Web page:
Wednesday, March 16, 2005

U.S. House Majority Leader Tom DeLay's federal leadership political fund apparently coordinated with a Texas committee to deliver $23,000 in contributions to Texas House candidates, according to documents filed in a civil lawsuit.

DeLay's ARMPAC linked to Texas group

Records cited in a civil suit deepen the controversy over financing of the 2002 election

By R.G. RATCLIFFE, Houston Chronicle
March 16, 2005

AUSTIN - U.S. House Majority Leader Tom DeLay's federal leadership political fund apparently coordinated with a Texas committee to deliver $23,000 in contributions to Texas House candidates, according to documents filed in a civil lawsuit.

The documents draw DeLay's Americans for a Republican Majority deeper into the ongoing controversy over whether Texans for a Republican Majority illegally used corporate money to help finance the GOP takeover of the Texas House in 2002. Republicans contend the money was spent legally.

DeLay, R-Sugar Land, and his aides have maintained that TRMPAC had nothing to do with his leadership political committee, ARMPAC, though some of his associates worked for both. But the new documents show a working relationship between the groups.

DeLay's relationship to TRMPAC was that of a loose advisory position. ARMPAC is his official leadership committee he uses to raise money for congressional candidates across the United States to help him maintain his position in the House.

The documents also raise questions about whether ARMPAC used corporate funds to raise the money delivered to the Texas candidates. Such use of corporate money for candidates has been at the core of civil lawsuits and criminal investigations into TRMPAC.

Texas law allows corporate money to be used for a committee's administrative purposes but not for political purposes. Republicans claim any money not given directly to a candidate and spent on his behalf is an administrative expenditure.

DeLay spokesman Dan Allen said the ARMPAC expenditures in Texas were legal because the committee at the time kept two accounts: one for corporate money and another for candidate-eligible money. Allen said no corporate money was used to pay for raising candidate money. "All those contributions were legal and proper," Allen said Tuesday.

TRMPAC kept two separate bank accounts for corporate and candidate money, but the ongoing investigation has shown the corporate money was used to pay for candidate fund raising.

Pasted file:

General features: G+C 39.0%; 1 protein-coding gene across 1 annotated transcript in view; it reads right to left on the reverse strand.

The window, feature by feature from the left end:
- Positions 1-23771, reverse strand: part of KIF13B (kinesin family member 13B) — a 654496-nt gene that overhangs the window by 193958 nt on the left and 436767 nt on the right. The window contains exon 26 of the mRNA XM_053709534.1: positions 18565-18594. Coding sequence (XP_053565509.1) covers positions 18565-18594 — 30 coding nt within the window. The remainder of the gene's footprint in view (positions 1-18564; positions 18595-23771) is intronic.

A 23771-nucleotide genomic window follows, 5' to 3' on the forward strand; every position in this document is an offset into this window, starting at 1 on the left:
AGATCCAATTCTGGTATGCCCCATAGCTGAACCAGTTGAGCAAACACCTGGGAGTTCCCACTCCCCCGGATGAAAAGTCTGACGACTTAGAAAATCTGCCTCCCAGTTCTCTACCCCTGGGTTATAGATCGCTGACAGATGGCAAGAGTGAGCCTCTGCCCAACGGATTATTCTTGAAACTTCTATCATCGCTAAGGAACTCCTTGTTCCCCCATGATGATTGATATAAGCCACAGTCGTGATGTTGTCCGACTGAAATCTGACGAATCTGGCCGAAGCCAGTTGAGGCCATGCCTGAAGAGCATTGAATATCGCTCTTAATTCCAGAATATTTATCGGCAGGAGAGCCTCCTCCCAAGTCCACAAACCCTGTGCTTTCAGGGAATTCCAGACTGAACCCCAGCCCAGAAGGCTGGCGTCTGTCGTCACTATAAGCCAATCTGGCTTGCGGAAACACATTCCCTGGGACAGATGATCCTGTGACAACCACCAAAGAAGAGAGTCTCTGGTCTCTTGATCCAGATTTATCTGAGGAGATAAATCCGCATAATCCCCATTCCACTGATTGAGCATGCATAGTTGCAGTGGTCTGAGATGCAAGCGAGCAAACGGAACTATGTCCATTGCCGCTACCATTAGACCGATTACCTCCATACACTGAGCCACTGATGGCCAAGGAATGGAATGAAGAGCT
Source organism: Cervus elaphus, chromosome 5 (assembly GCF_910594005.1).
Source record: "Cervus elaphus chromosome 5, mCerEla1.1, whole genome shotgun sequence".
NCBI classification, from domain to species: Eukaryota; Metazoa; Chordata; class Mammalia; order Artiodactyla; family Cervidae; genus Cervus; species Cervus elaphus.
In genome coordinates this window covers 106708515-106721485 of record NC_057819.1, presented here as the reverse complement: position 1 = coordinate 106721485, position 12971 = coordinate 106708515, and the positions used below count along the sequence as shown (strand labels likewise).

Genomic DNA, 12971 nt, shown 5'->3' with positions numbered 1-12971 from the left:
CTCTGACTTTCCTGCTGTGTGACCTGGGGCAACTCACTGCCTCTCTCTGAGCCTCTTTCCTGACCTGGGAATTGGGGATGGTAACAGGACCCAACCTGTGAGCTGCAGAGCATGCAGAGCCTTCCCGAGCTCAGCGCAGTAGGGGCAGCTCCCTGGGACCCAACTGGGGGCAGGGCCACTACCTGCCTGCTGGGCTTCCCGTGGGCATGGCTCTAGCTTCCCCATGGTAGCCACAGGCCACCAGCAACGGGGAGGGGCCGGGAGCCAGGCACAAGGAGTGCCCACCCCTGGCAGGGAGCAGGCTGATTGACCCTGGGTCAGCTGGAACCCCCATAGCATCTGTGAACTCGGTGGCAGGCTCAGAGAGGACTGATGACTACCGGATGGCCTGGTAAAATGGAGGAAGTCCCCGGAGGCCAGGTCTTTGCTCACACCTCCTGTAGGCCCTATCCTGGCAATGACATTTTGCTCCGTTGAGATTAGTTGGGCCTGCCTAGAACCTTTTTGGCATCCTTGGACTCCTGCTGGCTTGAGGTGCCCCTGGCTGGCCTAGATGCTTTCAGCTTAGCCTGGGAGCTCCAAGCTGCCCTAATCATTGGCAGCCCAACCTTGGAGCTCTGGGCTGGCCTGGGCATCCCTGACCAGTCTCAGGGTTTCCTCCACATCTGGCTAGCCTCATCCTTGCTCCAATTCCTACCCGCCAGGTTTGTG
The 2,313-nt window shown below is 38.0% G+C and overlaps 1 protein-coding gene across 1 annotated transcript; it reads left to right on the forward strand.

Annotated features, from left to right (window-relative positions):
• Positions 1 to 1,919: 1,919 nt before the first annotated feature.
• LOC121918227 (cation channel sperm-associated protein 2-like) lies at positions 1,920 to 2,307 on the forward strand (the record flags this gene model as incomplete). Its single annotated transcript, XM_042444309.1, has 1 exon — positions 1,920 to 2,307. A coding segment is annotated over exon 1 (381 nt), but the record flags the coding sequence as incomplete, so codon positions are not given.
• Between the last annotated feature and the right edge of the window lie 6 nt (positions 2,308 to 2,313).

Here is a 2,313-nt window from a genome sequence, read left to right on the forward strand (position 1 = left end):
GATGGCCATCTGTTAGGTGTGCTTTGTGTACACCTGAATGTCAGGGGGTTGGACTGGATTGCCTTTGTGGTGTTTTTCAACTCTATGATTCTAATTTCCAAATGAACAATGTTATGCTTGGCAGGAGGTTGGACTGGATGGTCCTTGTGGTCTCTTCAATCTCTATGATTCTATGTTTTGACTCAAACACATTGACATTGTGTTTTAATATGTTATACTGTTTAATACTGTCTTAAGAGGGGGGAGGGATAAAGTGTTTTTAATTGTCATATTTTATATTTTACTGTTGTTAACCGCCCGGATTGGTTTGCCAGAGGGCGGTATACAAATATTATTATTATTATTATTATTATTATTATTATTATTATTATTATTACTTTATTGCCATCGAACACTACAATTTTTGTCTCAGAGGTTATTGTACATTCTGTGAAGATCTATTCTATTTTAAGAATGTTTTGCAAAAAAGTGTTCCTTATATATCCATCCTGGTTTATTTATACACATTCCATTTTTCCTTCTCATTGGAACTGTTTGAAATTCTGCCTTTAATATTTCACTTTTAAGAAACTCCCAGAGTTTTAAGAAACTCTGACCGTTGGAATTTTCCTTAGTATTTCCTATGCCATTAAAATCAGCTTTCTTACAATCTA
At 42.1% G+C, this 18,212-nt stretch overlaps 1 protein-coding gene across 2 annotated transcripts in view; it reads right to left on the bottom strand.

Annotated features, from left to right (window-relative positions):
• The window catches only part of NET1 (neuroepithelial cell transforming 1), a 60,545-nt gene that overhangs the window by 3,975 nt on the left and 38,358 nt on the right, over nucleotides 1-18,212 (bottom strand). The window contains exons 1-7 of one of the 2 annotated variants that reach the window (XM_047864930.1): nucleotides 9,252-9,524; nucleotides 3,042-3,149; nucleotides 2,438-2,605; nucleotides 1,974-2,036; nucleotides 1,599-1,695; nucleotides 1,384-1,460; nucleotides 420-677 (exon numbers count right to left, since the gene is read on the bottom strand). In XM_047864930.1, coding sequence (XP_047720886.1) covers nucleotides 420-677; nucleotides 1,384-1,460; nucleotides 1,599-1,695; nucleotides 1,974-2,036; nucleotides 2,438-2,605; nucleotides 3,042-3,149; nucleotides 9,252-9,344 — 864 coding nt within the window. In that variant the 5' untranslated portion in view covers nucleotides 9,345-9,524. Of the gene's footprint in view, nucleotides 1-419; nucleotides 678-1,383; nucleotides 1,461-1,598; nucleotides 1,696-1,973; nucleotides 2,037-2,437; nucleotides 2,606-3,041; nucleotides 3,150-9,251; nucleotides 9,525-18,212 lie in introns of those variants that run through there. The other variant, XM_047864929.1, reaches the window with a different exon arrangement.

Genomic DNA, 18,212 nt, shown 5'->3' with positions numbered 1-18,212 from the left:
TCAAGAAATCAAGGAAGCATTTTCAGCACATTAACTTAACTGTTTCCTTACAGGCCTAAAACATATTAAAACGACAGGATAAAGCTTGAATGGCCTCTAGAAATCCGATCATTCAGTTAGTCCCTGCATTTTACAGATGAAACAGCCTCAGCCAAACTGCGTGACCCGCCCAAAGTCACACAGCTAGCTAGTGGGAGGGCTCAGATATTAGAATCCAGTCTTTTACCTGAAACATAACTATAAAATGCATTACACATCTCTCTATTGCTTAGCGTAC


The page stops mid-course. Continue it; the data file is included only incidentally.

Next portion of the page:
The new documents, filed as evidence in a pending civil lawsuit against TRMPAC Treasurer Bill Ceverha, are copies of ARMPAC checks and letters on TRMPAC's stationery that were delivered together to 15 House candidates. The amounts ranged from $1,000 to $2,500.

"We are pleased to send you a contribution of (amount) compliments of Congressman Tom DeLay's political action committee Americans for a Republican Majority," the letter said. "Congressman DeLay is as equally committed to winning a House Republican majority in Texas as he is maintaining a Republican majority in the U.S. Congress."

The letters were signed by Ceverha, but he has testified he never saw most of what TRMPAC sent out under his name.

Republicans claim there was nothing illegal about TRMPAC raising and spending almost $600,000 in corporate money because none was given directly to candidates.

But three of DeLay's associates have been indicted in a Travis County district attorney's investigation of TRMPAC activities. A ruling also is pending in the civil lawsuit brought by losing Democratic candidates who claim TRMPAC violated state election laws.

The new information "weaves the web a little broader," said Craig McDonald, executive director of Texans for Public Justice, an advocacy organization that filed the first criminal complaint against TRMPAC in March 2003.

"It has the potential to draw ARMPAC into the criminal investigation," McDonald said. "We haven't seen the level of coordination that ARMPAC checks were being funneled through TRMPAC operatives. So it's a new revelation on how the two PACS might have been working hand in hand."

McDonald said if ARMPAC used corporate money to raise funds for Texas House candidates, it would have the same legal liability under Texas law as TRMPAC.

ARMPAC raised more than $3.2 million during the 2002 election cycle, with more than $1 million of that coming from corporations. ARMPAC paid its fund-raiser, Warren RoBold, more than $233,000.

RoBold is one of three people indicted by a Travis County grand jury in the TRMPAC investigation on charges of violating Texas election law prohibiting corporate spending to influence candidate elections. RoBold raised most of TRMPAC's corporate donations.

RoBold, through his lawyer, Rusty Hardin of Houston, has maintained his innocence. E-mail RoBold released in the pending civil lawsuit show he often worked out of the ARMPAC offices while raising money for TRMPAC. One e-mail message shows RoBold had TRMPAC letterhead delivered to the ARMPAC office.